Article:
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Inclusion criteria provide heterogeneity in baseline profiles of patients with mild cognitive impairment: comparison of two prospective cohort studies
  1. Shoji Kawashima1,2,
  2. Kengo Ito1,
  3. Takashi Kato1,
  4. the SEAD-J Study Group*
  1. 1Department of Clinical and Experimental Neuroimaging, Center for Development of Advanced Medicine for Dementia, National Center for Geriatrics and Gerontology, Obu, Aichi, Japan
  2. 2Department of Neurology, Nagoya City University Graduate School of Medical Science, Nagoya, Japan
  1. Correspondence to Dr Kengo Ito; kito{at}ncgg.go.jp

Abstract

Background Mild cognitive impairment (MCI) is considered to represent a transitional stage between ageing and Alzheimer's disease (AD). To aim at identifying neuroimaging measures associated with cognitive changes in healthy elderly and MCI patients, longitudinal multicentre studies are ongoing in several countries. The patient profiles of each study are based on unique inclusion criteria.

Objectives The purpose of the study is to clarify differences in baseline profiles of MCI patients between Studies on Diagnosis of Early Alzheimer's Disease—Japan (SEAD-J) and Alzheimer's Disease Neuroimaging Initiative (ADNI) and to examine the association between baseline profiles and risk of early conversion to AD.

Design Prospective cohort study.

Setting and participants SEAD-J recruited 114 patients from nine facilities in Japan. A total of 200 patients in ADNI with fluorodeoxyglucose–positron emission tomography (FDG-PET) were enrolled from the USA.

Methods Baseline profiles were statistically analysed. For FDG-PET at a time of inclusion, associations between each profile and cerebral metabolic rate for glucose (CMRgl) were examined using SPM5 software. In each study, the ratio of conversion to AD within the 1-year and 2-year period after inclusion was investigated and differences in baseline profiles between AD converters and non-converters were analysed.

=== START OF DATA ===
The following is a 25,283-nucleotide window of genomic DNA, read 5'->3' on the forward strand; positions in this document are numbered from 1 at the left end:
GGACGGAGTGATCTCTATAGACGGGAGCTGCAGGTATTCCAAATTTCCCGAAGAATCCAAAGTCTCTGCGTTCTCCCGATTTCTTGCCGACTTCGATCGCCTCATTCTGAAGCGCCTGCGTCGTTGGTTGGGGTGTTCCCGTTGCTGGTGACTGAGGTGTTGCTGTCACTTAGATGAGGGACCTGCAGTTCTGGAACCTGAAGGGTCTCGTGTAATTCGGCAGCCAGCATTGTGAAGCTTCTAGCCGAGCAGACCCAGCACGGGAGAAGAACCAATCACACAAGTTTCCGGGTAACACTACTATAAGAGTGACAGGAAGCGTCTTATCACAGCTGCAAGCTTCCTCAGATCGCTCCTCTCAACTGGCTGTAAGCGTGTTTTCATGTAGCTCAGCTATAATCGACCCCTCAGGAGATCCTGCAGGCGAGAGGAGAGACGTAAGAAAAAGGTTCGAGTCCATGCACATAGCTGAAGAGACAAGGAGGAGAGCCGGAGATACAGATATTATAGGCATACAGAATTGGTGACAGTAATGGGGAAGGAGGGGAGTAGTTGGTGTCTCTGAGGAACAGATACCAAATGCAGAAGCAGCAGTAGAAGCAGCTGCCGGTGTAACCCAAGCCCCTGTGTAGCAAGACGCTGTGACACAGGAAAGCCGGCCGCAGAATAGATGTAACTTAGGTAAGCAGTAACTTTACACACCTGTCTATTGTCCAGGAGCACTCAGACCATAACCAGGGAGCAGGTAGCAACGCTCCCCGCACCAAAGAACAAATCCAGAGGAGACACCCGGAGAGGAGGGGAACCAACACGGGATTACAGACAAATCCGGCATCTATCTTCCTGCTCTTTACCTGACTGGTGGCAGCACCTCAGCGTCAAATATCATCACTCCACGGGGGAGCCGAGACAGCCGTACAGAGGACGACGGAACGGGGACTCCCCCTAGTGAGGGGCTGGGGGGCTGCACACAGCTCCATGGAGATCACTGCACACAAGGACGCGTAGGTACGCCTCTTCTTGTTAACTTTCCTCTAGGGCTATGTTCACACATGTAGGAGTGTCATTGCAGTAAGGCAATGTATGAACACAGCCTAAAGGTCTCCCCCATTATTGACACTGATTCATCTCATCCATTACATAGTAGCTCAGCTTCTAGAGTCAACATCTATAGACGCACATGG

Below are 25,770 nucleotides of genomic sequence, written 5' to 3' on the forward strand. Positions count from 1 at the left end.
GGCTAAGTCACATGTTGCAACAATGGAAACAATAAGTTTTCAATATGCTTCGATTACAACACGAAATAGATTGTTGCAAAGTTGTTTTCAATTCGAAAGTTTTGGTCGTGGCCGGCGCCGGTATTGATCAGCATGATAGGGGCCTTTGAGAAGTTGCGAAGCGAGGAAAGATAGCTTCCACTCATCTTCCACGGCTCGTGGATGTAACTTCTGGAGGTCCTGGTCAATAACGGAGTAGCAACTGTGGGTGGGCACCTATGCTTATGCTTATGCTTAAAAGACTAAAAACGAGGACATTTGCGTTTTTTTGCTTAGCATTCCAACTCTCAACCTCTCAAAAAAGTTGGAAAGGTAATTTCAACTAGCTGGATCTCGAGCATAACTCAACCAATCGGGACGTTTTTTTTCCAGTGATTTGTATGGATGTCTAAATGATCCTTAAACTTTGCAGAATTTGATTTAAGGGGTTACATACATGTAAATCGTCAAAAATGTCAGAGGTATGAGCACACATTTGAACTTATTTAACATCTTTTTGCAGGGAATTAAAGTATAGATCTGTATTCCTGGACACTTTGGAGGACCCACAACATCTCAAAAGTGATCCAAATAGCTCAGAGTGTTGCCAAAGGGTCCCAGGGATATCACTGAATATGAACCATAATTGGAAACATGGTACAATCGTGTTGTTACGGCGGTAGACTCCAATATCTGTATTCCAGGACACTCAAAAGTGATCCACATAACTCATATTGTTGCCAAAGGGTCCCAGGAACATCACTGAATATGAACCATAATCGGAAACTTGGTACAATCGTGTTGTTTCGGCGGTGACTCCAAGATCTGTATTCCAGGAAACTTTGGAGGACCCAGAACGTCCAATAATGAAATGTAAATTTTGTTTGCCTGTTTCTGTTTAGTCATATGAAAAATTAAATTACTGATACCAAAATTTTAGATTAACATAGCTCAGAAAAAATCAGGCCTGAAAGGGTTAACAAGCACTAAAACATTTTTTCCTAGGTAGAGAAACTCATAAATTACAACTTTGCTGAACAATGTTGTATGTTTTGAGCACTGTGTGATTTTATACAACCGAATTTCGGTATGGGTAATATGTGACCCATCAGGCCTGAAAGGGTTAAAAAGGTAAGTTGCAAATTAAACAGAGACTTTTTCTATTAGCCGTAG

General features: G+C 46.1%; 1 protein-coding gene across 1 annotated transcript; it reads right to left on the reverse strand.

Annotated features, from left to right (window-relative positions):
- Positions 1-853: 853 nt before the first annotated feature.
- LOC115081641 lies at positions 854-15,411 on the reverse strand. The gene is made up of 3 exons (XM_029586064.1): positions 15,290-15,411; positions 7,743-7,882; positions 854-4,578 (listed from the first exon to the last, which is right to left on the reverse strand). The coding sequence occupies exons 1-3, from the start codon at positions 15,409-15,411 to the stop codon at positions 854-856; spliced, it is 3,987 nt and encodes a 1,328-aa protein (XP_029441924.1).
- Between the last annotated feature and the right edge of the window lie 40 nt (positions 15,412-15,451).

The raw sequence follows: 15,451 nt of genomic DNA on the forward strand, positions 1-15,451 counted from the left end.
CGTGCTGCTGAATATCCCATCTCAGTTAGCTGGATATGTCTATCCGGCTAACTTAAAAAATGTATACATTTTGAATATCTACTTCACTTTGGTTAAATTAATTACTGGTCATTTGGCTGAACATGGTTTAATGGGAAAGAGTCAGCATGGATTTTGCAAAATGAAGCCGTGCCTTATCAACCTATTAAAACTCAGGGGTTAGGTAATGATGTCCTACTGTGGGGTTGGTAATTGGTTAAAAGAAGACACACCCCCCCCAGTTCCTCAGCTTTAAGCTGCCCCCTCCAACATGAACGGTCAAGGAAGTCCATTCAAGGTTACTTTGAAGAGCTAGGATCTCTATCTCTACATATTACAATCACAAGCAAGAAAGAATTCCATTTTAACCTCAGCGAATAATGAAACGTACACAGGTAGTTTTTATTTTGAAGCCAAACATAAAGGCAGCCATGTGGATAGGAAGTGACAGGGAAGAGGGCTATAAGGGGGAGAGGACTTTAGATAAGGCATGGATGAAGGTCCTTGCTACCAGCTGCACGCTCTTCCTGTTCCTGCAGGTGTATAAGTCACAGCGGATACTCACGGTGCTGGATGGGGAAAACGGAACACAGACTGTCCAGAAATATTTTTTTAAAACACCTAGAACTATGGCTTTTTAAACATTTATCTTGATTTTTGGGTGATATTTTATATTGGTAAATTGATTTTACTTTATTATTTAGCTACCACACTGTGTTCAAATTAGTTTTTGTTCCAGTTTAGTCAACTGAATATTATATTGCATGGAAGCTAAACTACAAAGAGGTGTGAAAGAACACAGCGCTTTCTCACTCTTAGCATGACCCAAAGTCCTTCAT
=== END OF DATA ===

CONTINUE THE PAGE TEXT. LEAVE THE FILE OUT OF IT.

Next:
Results SEAD-J included MCI patients with more severe verbal memory deficits and extracted patients with higher depressive tendencies. These differences were likely to be associated with criteria. SEAD-J exhibited a higher rate of conversion within 1 year compared with ADNI (24.5% vs 13.5%). In FDG-PET analyses of SEAD-J, AD converters within 1 year showed more severe decrease of FDG uptake in bilateral inferior parietal regions compared with non-converters.

Conclusions Different inclusion criteria provided differences in baseline profiles. The severity of memory deficit might cause increase of the AD conversion within 1 year. Clinical outcomes of multicentre studies for early diagnosis of AD should be interpreted carefully considering profiles of patients.

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Footnotes

  • * Research group of the Studies on Diagnosis of Early Alzheimer's Disease—Japan (SEAD-J) comprised investigators from nine different facilities. The investigators contributed to the design and implementation of SEAD-J and/or provided data but did not participate in the analyses of this report.

  • To cite: Kawashima S, Ito K, Kato T, et al. Inclusion criteria provide heterogeneity in baseline profiles of patients with mild cognitive impairment: comparison of two prospective cohort studies. BMJ Open 2012;2:e000773. doi:10.1136/bmjopen-2011-000773

  • Contributors The investigators within ADNI contributed to the design and implementation of ADNI and/or provided data but did not participate in the analysis or writing of this report. We had completely followed the review for ADNI Publications Policy. ADNI DPC approved it as acceptable for submission to a journal.

  • Funding SEAD-J was supported by the Health Labour Sciences Research Grant from the Ministry of Health, Labour and Welfare of Japan (H17-Tyojyu-023) and the Research Funding for Longevity Sciences from National Center for Geriatrics and Gerontology, Japan.

  • Competing interests None.

  • Ethics approval SEAD-J was approved by the medical ethics committee of the Center for Development of Advanced Medicine for Dementia, National Center for Geriatrics and Gerontology.

  • Provenance and peer review Not commissioned; externally peer reviewed.

  • Data sharing statement No additional data available.

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